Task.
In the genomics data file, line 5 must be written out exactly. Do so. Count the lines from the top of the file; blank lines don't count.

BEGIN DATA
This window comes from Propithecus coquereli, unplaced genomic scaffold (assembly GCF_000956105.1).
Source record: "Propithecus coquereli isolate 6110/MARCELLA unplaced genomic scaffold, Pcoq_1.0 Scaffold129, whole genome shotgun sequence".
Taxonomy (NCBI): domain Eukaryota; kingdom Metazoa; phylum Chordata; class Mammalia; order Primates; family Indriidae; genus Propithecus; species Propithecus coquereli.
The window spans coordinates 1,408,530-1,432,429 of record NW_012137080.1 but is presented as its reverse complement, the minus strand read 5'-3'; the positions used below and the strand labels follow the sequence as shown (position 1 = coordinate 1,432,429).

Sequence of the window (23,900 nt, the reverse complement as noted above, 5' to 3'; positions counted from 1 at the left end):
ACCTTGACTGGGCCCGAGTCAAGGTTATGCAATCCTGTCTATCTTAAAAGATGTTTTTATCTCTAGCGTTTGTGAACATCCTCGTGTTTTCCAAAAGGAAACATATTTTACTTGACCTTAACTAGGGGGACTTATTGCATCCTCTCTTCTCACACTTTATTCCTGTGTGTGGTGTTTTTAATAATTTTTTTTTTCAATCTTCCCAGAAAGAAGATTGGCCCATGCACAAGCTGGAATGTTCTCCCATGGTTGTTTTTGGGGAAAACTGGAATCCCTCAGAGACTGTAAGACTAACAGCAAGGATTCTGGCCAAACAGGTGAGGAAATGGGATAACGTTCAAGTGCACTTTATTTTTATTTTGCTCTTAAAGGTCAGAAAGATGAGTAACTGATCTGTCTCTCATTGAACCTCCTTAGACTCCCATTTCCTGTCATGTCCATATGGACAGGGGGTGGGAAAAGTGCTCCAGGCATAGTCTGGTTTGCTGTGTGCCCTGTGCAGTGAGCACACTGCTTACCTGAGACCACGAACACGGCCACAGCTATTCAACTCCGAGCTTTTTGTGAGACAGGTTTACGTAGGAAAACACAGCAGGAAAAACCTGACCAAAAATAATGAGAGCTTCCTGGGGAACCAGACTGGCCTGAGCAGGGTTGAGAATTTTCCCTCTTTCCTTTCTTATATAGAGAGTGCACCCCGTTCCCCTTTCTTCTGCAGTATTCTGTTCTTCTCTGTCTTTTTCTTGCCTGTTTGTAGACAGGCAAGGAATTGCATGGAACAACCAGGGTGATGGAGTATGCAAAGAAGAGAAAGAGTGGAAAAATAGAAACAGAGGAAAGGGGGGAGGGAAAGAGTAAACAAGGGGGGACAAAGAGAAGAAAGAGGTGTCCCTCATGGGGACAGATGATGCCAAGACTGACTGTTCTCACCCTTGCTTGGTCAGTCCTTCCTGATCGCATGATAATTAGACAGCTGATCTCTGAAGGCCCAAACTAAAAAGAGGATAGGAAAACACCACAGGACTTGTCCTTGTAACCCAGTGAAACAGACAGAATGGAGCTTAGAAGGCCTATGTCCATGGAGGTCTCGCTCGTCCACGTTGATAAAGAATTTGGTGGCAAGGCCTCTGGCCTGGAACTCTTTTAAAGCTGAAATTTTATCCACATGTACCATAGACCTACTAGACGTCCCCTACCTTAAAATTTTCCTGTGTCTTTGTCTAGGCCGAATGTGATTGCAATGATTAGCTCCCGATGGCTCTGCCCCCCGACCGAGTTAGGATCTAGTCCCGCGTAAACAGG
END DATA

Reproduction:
Sequence of the window (23,900 nt, the reverse complement as noted above, 5' to 3'; positions counted from 1 at the left end):